I did a gene nutrition test and it helped me become acidity-free
Maybe she’s born with it, or maybe it’s too much gluten
When I think about genetic mutation, the superbug that comes to my mind has nothing to do with the overuse of antibiotics. It’s Spiderman, everyone’s favourite swinging superhero. Except in reality, a spider’s bite might leave you with a rash, not super speed. There is another fascinating genetic mutation that humans have experienced, though, and it’s not the superpower to dissociate in the middle of a meeting without your eyes glazing over. “People think lactose intolerance is the anomaly. But, in fact, it’s lactose tolerance that is the mutation,” said Deepika Suresh, genomics specialist and chief of staff at Xcode Life.
I had just completed their gene nutrition test, and Suresh was explaining the concept of nutrigenomics — the study of how food interacts with your genes and how our genes impact nutritional needs. My part in the gene nutrition test sounded simple. Spit, swab and send it back to the Xcode Life team. A month later, I received a comprehensive and personalised analysis based on my genetics which indicated my nutritional needs.
Suresh took me through the entire document, stressing that the gene nutrition test is like the first draft of a book; it doesn’t take into account all the changes and bodily evolution you go through as you grow older. “Environmental stressors and the lifestyle you have had so far aren’t reflected in the test. This is just your DNA information. Take the results with a pinch of salt.”
She used my result of ‘likely to be’ lactose intolerant as an example. After asking detailed questions about my reaction to different meals, ingredients, and dairy products, she gave me my fun fact of the day. My body has adapted and evolved to digest lactose well and, well… love it, too.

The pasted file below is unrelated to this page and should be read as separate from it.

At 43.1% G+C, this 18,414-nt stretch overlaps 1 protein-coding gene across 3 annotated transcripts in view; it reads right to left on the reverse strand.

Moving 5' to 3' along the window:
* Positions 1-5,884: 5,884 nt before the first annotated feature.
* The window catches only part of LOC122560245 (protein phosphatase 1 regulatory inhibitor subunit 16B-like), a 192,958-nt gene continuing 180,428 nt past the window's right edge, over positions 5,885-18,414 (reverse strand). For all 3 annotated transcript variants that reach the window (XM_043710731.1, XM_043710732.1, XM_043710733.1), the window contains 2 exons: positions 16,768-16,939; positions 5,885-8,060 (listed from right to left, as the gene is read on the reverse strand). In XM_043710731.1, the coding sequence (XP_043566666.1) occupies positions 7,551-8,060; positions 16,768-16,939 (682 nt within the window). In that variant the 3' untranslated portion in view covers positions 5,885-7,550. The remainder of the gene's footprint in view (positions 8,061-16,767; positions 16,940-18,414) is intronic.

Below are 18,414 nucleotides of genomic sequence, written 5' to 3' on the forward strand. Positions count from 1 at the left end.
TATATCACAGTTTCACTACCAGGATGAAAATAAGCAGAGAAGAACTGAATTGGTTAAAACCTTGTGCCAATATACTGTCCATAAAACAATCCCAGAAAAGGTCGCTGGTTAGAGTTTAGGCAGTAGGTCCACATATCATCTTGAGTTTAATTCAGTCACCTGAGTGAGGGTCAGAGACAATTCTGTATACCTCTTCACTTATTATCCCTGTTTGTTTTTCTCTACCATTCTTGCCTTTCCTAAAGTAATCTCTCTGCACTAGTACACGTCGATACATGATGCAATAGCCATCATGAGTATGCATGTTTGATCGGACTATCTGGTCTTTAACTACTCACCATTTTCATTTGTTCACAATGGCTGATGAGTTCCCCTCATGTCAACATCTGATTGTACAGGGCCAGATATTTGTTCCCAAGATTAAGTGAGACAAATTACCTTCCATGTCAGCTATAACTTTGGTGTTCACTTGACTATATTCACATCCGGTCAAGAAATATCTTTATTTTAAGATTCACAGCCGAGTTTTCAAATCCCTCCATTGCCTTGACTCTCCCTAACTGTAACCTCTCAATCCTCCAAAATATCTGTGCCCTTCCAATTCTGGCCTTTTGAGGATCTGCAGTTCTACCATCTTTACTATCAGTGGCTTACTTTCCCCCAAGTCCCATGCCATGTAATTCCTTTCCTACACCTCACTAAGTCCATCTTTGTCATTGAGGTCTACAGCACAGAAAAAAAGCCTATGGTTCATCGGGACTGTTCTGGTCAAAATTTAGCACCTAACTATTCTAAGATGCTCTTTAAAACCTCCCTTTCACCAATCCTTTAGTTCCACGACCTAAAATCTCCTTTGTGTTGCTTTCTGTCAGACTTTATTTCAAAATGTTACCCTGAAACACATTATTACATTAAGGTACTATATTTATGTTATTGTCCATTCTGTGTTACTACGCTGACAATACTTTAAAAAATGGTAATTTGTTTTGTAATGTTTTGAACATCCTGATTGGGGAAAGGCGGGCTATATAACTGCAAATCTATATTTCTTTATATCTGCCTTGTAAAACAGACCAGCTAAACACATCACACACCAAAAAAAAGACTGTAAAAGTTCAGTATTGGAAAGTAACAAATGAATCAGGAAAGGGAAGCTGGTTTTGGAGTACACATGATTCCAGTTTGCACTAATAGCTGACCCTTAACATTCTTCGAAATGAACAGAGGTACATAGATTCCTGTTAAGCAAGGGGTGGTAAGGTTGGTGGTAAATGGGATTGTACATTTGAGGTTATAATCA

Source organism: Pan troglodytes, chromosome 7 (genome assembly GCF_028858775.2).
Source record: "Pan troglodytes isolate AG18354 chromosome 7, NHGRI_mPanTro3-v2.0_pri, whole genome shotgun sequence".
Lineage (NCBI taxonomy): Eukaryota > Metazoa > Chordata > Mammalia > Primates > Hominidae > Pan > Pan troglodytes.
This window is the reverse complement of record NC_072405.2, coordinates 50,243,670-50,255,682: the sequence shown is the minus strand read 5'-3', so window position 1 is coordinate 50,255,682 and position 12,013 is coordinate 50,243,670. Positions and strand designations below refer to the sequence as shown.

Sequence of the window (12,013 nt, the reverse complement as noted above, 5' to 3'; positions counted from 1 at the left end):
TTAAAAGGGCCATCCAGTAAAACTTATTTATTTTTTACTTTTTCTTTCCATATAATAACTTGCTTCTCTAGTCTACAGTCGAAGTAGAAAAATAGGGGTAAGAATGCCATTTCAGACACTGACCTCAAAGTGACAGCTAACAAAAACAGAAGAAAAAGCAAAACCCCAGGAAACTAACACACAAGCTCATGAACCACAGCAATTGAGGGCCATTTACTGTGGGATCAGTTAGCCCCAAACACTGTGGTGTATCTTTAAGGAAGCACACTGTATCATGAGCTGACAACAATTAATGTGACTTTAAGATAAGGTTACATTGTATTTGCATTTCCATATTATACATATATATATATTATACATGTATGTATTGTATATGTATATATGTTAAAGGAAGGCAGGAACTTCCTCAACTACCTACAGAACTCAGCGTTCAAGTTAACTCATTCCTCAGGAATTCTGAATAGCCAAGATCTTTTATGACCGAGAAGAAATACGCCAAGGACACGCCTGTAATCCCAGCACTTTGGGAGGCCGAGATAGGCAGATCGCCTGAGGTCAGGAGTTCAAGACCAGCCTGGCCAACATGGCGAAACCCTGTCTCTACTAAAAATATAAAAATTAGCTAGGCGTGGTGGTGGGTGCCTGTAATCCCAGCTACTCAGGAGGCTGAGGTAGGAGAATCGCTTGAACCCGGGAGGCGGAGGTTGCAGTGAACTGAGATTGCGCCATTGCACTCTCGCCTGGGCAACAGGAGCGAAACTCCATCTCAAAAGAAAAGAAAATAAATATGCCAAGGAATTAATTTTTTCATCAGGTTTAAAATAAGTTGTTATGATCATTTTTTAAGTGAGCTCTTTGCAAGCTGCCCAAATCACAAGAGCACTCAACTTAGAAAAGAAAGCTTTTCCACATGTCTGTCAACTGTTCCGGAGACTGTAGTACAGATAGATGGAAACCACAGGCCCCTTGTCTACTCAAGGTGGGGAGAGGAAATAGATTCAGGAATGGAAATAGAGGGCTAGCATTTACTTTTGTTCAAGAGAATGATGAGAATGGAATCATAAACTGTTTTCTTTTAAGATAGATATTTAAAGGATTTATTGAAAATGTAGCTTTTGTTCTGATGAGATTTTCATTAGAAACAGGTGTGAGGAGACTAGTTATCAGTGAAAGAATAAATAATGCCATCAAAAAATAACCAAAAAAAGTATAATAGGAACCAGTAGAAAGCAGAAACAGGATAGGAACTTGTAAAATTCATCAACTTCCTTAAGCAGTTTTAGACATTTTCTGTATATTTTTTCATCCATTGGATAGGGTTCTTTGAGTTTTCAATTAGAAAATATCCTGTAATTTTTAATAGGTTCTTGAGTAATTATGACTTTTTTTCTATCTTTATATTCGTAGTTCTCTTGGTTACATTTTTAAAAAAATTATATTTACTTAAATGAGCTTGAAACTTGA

Suresh said that a gene nutrition test is ideal for someone who has hit a plateau – this could be related to weight loss, management of a health condition, someone who’s embarked on a health journey but can’t figure out why a new ‘clean’ diet is making them feel worse, even for those simply curious, like me.
I wouldn’t say I had any goal in mind going into this trial. Still, when Suresh sent the easy-to-do dietary recommendations based on my gene nutrition test, I incorporated them into my daily life, and a little over three weeks later, I felt better than I thought I would.
Some people have dogs, others have safety blankets. My family doesn’t leave the house without our emotional support Digene strip. We joke that acidity runs through our genes.
Along with lactose intolerance, my gene nutrition test results also showed a likelihood of gluten intolerance. Though I’m not a garam butter-toast person, my weakness is biscuits. I always have a box of Marie or digestive biscuits on my bedside table, and ensure that my daily cups of coffee have biscuits for company.
After cutting down on the biscuits, I reached out less and less for the Digene. The acidity that had troubled me this entire time went from having a recurrent appearance in my day to being a surprise guest every now and then.
A bowl of oats a day keeps munchies at bay
The only time I sit down properly to eat breakfast is when I’m back home in New Delhi, or on vacation and the hotel is preparing it for me. Forget being a breakfast person, I’m a barely functioning human in the morning.
“Your eating pattern is inclined towards overeating and snacking,” said Suresh. I felt seen but also called out.
Unless I’m distracted by something, such as being at the office, I can snack all day on whatever is around me. Rarely is it something healthy. I go into autopilot mode while eating, taking that time to empty my brain, not realising that it also means not paying attention to how much I’m eating until I feel so full, I need to be still for the next 10 minutes. That’s not a good thing.